restoring our biblical and constitutional foundations


Why We Must Insist On Every-Member Ministry

 David Alan Black 

My subject today is every-member ministry, and I shall creep up on it carefully. I would like to begin with an observation I made during a recent mission trip to Ethiopia. Pastors there are experiencing burn-out at a rate similar to that in the US. As in America, the pastor is considered the religious professional, the expert, not the equipper and catalyst. He is expected to do the work for the “laity,” not the one who transforms the “laity” into ministers.

Let me be clear: This approach to ministry is nothing less than pathological. We are talking about a devastating form of ill health in Christ’s Body.

The biblical understanding of the church is truly revolutionary. All believers are priests and therefore ministers (Rev. 1:6). The people we call “ministers” are not appointed by Christ to do the work for the members, but to prepare them for their work, so that the whole church may be built up. Each member of Christ’s Body has a task to perform. The description of the church that Paul provides is a far cry from the clericalism and professionalism of our day.

In chapter four of Ephesians Paul says that every member of the church has a work to do, and for its accomplishment every member has a share in the inexhaustible grace of Christ (4:7). The grace that saves also grants power for ministry! Indeed, only on the basis of the ministry of all Christians has God promised that the church can reach maturity (4:11-16).

What, then, is the role of the pastor-teacher? Pastor-teachers are God’s change agents for the flow of dynamic energy for spiritual growth. They are not CEOs but catalysts for equipping the saints. “Equipping the saints” is, in fact, the heart of the pastoral ministry. Spending time and energy on other things is a misuse of their calling.

This is precisely where so many of my Ethiopian – and American – pastor friends struggle. Rather than following the biblical principles and patterns of New Testament church leadership their tendency is to acquiesce to the expectations of their peers, thus promoting the unbiblical division of God’s people into an elite class of “ministers” and a vast second-class body of believers known as “lay people.” Rather than encouraging and teaching each part to do its work in the Body, they pile responsibilities on a few with special gifts for organization or promotion. As a result, the institutionalized church blinds believers to many potentially kingdom-building ministries.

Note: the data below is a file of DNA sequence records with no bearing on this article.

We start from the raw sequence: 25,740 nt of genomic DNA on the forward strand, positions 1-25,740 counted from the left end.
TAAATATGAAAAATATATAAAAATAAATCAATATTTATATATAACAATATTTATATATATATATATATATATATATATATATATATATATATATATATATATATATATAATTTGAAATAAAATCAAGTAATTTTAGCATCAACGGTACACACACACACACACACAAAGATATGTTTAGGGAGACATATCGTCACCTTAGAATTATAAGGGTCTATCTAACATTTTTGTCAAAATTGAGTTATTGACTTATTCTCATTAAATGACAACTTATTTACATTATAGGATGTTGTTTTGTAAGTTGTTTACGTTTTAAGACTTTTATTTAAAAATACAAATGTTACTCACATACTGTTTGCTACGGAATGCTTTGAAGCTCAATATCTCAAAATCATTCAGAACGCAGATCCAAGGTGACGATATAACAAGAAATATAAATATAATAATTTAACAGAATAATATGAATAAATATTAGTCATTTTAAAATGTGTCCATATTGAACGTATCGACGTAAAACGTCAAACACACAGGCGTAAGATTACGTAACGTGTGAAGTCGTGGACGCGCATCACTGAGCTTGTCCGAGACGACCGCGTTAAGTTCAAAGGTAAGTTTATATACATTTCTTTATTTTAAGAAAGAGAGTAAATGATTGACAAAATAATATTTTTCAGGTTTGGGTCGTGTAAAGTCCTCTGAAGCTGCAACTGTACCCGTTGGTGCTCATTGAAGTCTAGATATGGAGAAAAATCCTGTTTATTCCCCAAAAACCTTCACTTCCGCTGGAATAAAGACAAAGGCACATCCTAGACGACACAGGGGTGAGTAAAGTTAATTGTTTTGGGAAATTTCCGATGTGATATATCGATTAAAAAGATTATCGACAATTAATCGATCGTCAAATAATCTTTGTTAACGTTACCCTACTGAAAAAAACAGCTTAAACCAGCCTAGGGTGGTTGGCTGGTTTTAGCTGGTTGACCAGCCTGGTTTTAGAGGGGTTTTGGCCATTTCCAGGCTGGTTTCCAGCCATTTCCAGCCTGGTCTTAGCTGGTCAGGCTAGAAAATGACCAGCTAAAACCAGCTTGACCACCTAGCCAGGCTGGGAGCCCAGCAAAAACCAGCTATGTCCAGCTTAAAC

Again, the solution to the problem is to understand that each believer has received grace for ministry, and that ministry is for all believers. The basic point of Eph. 4:1-16 is that a true New Testament model of ministry involves all the people of God who, by the grace and power of God, are free to serve in the work of the kingdom of God. It underscores the need for those entrusted with leadership to equip all believers for the work of the ministry. Indeed, the chief priority of pastoral leadership is discipling men and women for the kingdom.

Following the Ephesians 4 model of ministry will not be easy in a day of religious professionals. One of the greatest obstacles to genuine renewal is the institutionalized church itself. In the spirit of the Old Testament, the church has set up a professional priesthood that feeds the “Superstar” idea. The contemporary church makes little room for spiritual gifts and fails to appreciate “God’s varied grace” that is manifested when all the gifts are affirmed and operate cooperatively. Pastors have not been taught that the function of local church leadership is to identify and awaken these gifts that are dormant within the community of believers.

If we would take every-member ministry seriously, as was done in the early Christian church, the dull picture of our contemporary churches would be radically altered. Instead of churches designed for Drawing of a First Century Church Meeting“preacher function,” they would intentionally promote “body function.” Formal teaching would be accompanied by informal teaching. Every member would contribute to the success of the Body. Pastor-dependency would be replaced by mutual edification (1 Cor. 14:26). By serving one another in love, we would begin to create satisfying and lasting relationships with each other. And as the Body obeys its Head, Jesus Christ, it “grows and builds itself up in love, as each part does its job” (Eph. 4:15-16).

If we would truly be the Body of Christ, we must insist on every-member ministry in our churches.

August 9, 2005

David Alan Black is the editor of If you would like to know more about becoming a follower of King Jesus, please feel free to write Dave.

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